Author: Jonathan Shieber

FDA chief summons Altria and JUUL to Washington to discuss teen vaping

The head of the U.S. Food and Drug Administration is calling Altria and Juul to meet in Washington to discuss their tie-up and how it impacts the companies’ plans to combat teen vaping. Earlier this year, Altria  href=”https://techcrunch.com/2018/12/20/juul-labs-gets-12-8-billion-investment-from-marlboro-maker-altria-group/”>invested $12.8 billion investment in Juul. “After Altria’s acquisition of a 35 percent ownership interest in JUUL Labs, Inc., your newly announced plans with JUUL contradict the commitments you made to the FDA,” Commissioner Scott Gottlieb wrote in a strongly worded letter addressed to Altria chairman and chief executive, Howard A. Willard III. “When we meet, Altria should be prepared to explain how this acquisition affects the full range of representations you made to the FDA and the public regarding your plans to stop marketing e-cigarettes and to address the crisis of youth use of e-cigarettes,” Gottlieb wrote. The commissioner sent a similarly worded message to Juul’s chief executive, Kevin Burns. As part of that deal, Juul is getting access to Altria’s retail shelf space; the company is sending out direct communications pitching Juul to adult smokers through cigarette pack inserts and mailings to the company’s database of customers; and the two will combine the power of their respective sales and distribution backend which reaches roughly 230,000 retailers across America. The recent deal comes only months after Juul released its plan to combat teen vaping — something the FDA had required of...

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How to prepare for an investment apocalypse

Micah Rosenbloom Contributor More posts by this contributor Business school grads and quants are winning the battle to create the next P&G Startups need to respect the laws of retail physics Unlike 2000 and 2008, everyone in the startup world is expecting a crash to come at any moment, but few are taking concrete steps to prepare for it. If you’re running a venture-backed startup, you should probably get on that. First, go read RIP Good Times from Sequoia to get a sense for how bad it can get, quickly. Then take a look at the checklist below. You don’t need to build a bomb shelter, yet, but adopting a bit of the prepper mentality now will pay dividends down the road. Don’t wait, prepare The first step in preparing for a coming downturn is making a plan for how you’d get to a point of sustainability. Many startups have been lulled into a false sense of confidence that profit is something they can figure out “later.” Keep in mind, it has to be done eventually and it’s easier to do when the broader economy isn’t crashing around you. There are two complicating factors to keep in mind. You’ll have to do it with less revenue In a downturn, business customers skip investing in capital equipment and new software. Likewise, consumer discretionary spending goes way down. The result is...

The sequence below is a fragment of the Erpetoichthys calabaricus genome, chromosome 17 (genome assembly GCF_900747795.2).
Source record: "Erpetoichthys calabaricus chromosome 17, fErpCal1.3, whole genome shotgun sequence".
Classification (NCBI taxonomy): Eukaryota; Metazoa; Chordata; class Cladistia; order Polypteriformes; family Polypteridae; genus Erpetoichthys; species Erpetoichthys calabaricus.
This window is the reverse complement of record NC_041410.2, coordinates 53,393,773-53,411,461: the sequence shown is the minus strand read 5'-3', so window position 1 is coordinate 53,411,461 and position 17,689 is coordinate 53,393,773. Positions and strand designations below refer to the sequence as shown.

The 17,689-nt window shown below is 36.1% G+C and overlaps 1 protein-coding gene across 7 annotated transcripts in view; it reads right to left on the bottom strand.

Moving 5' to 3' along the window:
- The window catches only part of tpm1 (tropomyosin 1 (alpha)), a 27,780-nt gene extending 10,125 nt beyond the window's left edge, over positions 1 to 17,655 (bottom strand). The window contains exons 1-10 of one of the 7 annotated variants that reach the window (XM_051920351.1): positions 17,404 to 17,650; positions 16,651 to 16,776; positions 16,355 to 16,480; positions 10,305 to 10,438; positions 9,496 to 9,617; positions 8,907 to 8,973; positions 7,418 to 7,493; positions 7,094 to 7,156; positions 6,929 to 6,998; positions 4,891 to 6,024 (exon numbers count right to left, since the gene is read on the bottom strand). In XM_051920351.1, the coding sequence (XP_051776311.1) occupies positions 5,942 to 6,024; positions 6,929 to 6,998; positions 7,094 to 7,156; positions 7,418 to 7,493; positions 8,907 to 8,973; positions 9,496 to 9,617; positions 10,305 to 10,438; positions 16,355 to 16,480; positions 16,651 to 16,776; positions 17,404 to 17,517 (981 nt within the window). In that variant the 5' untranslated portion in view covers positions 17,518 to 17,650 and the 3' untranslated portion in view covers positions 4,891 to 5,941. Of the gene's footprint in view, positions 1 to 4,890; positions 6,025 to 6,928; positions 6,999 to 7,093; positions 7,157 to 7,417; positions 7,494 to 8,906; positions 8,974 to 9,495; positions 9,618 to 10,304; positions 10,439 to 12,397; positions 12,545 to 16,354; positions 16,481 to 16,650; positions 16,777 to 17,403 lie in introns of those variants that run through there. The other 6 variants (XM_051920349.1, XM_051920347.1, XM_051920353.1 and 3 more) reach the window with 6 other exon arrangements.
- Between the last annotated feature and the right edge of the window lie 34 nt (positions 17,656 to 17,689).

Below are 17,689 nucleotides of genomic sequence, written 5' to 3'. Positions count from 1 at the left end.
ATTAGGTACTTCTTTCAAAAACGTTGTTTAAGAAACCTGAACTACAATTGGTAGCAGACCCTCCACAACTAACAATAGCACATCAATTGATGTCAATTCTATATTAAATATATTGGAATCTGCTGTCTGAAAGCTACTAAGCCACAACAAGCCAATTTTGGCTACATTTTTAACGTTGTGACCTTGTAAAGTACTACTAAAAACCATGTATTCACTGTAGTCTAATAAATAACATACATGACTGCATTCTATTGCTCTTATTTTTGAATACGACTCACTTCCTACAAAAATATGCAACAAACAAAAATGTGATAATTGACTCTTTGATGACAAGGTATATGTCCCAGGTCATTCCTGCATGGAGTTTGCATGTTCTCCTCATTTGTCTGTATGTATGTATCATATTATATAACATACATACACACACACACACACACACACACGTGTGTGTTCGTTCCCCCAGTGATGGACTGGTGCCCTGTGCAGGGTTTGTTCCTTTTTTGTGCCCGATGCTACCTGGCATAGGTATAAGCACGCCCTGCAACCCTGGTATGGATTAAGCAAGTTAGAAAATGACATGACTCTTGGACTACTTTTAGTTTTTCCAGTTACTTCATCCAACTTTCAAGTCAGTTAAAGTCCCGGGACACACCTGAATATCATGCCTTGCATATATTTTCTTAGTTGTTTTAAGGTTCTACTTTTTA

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Foot Locker invests $100 million in GOAT Group

Foot Locker, the mostly mall-bound retailer of mass market sneakers, has invested $100 million in the sneaker marketplace and retailer of primarily rare and exclusive high-end athletic and lifestyle shoes, GOAT Group. The companies said that the investment would eventually lead to Foot Locker and Goat Group combining their efforts across their digital and physical retail platforms. GOAT said in a statement that the company would use the investment to accelerate its global operations, expand its omnichannel experience and its technologies. IT Manager Clint Arndt, CEO Eddy Lu In an interview, GOAT co-founder and chief product officer declined to...

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The Green New Deal is long on vision, short on details, and a potential windfall for startups

The Green New Deal has landed. Proposed by the rising star of the Democratic Party, Representative Alexandria Ocasio-Cortez, and Senator Edward Markey, a longtime advocate for decarbonization in both the House and the Senate, the sweeping proposal is a grand vision for what a progressive push to rebuild American institutions for the 21st century looks like. But it’s a plan that’s long on promise and short on details. And it’s unlikely to gain much traction in Washington. The proposal is notable for the support it has received in the Democratic party, particularly in the Party’s progressive wing, and could...

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Africa Roundup: Zimbabwe’s net blackout, Partech’s $143M fund, Andela’s $100M raise, Flutterwave’s pivot